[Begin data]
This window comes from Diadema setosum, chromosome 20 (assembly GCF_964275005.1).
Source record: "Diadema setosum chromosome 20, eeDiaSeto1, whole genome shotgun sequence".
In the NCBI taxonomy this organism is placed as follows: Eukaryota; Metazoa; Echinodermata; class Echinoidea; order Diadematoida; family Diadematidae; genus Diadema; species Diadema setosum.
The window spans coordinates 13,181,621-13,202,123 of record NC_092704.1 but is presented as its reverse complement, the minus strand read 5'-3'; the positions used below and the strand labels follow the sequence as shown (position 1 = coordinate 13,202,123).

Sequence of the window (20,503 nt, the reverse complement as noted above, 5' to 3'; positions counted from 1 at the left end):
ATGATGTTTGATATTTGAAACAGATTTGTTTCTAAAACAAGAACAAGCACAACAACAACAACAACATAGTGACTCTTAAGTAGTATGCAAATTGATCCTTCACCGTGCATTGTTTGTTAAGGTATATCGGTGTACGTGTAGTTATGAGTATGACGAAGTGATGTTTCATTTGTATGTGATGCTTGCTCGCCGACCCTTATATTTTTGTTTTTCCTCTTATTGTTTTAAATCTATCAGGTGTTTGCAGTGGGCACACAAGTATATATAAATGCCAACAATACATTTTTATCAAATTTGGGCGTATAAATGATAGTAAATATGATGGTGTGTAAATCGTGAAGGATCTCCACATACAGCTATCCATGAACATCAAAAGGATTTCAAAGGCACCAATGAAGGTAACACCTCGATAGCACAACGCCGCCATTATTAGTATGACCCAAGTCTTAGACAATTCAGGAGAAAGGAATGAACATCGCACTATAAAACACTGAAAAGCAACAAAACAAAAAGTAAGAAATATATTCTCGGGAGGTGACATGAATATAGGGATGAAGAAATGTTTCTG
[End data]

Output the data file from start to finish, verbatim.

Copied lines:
This window comes from Diadema setosum, chromosome 20 (assembly GCF_964275005.1).
Source record: "Diadema setosum chromosome 20, eeDiaSeto1, whole genome shotgun sequence".
In the NCBI taxonomy this organism is placed as follows: Eukaryota; Metazoa; Echinodermata; class Echinoidea; order Diadematoida; family Diadematidae; genus Diadema; species Diadema setosum.
The window spans coordinates 13,181,621-13,202,123 of record NC_092704.1 but is presented as its reverse complement, the minus strand read 5'-3'; the positions used below and the strand labels follow the sequence as shown (position 1 = coordinate 13,202,123).

Sequence of the window (20,503 nt, the reverse complement as noted above, 5' to 3'; positions counted from 1 at the left end):
ATGATGTTTGATATTTGAAACAGATTTGTTTCTAAAACAAGAACAAGCACAACAACAACAACAACATAGTGACTCTTAAGTAGTATGCAAATTGATCCTTCACCGTGCATTGTTTGTTAAGGTATATCGGTGTACGTGTAGTTATGAGTATGACGAAGTGATGTTTCATTTGTATGTGATGCTTGCTCGCCGACCCTTATATTTTTGTTTTTCCTCTTATTGTTTTAAATCTATCAGGTGTTTGCAGTGGGCACACAAGTATATATAAATGCCAACAATACATTTTTATCAAATTTGGGCGTATAAATGATAGTAAATATGATGGTGTGTAAATCGTGAAGGATCTCCACATACAGCTATCCATGAACATCAAAAGGATTTCAAAGGCACCAATGAAGGTAACACCTCGATAGCACAACGCCGCCATTATTAGTATGACCCAAGTCTTAGACAATTCAGGAGAAAGGAATGAACATCGCACTATAAAACACTGAAAAGCAACAAAACAAAAAGTAAGAAATATATTCTCGGGAGGTGACATGAATATAGGGATGAAGAAATGTTTCTG